How to Shop at a Farmers’ Market
A friend of mine, Trish, told me that she avoids shopping at farmers’ markets. Honestly, she was a bit scared because it is nothing like shopping at her local grocery store. I encouraged her to visit a farmers’ market with me so I could show her how to shop.
I picked Trish up early on Saturday morning and we drove to the largest market in Delaware. On the way there, we talked about the type of food she likes to eat, because just like going to the grocery store, having somewhat of a list in mind is helpful. Except for bananas – not locally grown – I assured her that I thought we would find everything she was looking for that was in season. When we arrived, we parked on a side road, grabbed our reusable tote bags and walked to the park.
I always love walking up and seeing all the white canopy tents set up against the green grass in the park, and the overall community feel to the market. This first look allows me to get an idea of the market layout. Some of the markets utilize a courtyard setup with all of the vendors set up along the outside of a square, others use a straight walkway with tents on either sides, while some of the larger ones will have the vendors set up on the outside with a few islands in the center courtyard. With more than 30 vendors, this market utilizes the latter.
I reminded Trish to think about her mental list, but before we checked off any items we were going to do an initial walk around the market. During my walk, I always look for:
- Where vendors are located (it can change from week to week);
- What produce and other items like honey, jams and jellies, cut flowers, fresh farm eggs, meats, etc. are available;
- Who has more of what I need on my list;
- How items are priced (by the bunch, container size, piece, or weight);
- What and where the high demand items (typically fruit) are located; and
- One item that looks interesting and I have never tried before.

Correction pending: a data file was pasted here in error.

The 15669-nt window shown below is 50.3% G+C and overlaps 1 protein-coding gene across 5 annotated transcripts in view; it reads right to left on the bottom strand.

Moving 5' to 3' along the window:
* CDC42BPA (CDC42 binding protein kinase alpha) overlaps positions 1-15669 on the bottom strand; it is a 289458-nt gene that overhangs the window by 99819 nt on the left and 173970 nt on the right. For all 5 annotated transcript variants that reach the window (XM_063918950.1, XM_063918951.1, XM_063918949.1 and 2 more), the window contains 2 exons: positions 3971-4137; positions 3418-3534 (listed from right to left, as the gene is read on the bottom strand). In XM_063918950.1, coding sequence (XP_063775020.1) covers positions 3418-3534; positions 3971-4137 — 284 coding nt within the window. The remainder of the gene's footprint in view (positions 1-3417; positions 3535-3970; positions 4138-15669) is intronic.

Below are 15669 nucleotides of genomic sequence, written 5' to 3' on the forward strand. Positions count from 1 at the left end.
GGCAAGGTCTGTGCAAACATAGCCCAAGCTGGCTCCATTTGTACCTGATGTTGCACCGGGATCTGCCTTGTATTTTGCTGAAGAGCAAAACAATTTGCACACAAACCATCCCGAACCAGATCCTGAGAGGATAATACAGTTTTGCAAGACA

With our walk around completed, I suggested that we head over to get blueberries first. Only in season for about 8 weeks, people will line up all the way out the market to get local blueberries. While some vendors will accept credit cards, I always like to bring a bunch of $5 bills with me. It makes the exchange easier and quicker, so the farmer can keep moving product. I try to purchase larger items like sweet corn early, so it can on the bottom of my tote. This leaves the top for the more delicate items like fruit, lettuces, herbs, and cut flowers. Last on the list is always eggs. The vendor can do a better job keeping them at the proper temperature in a cooler on ice, than I can in my tote walking around the market.
By the time we were done shopping, Trish had overcome her fear of shopping at a farmers’ market. She engaged in conversation with several of the farmers, learning how they grew different items and getting tips on how to prepare the fruit or vegetable. Trish made purchases that she never would have in the grocery store because the colors and variety were more attractive. In fact, she bought quite a few items, like the cucamelons that weren’t on her list.
Don’t be afraid to shop at your local farmers’ market to enjoy locally grown, in-season produce.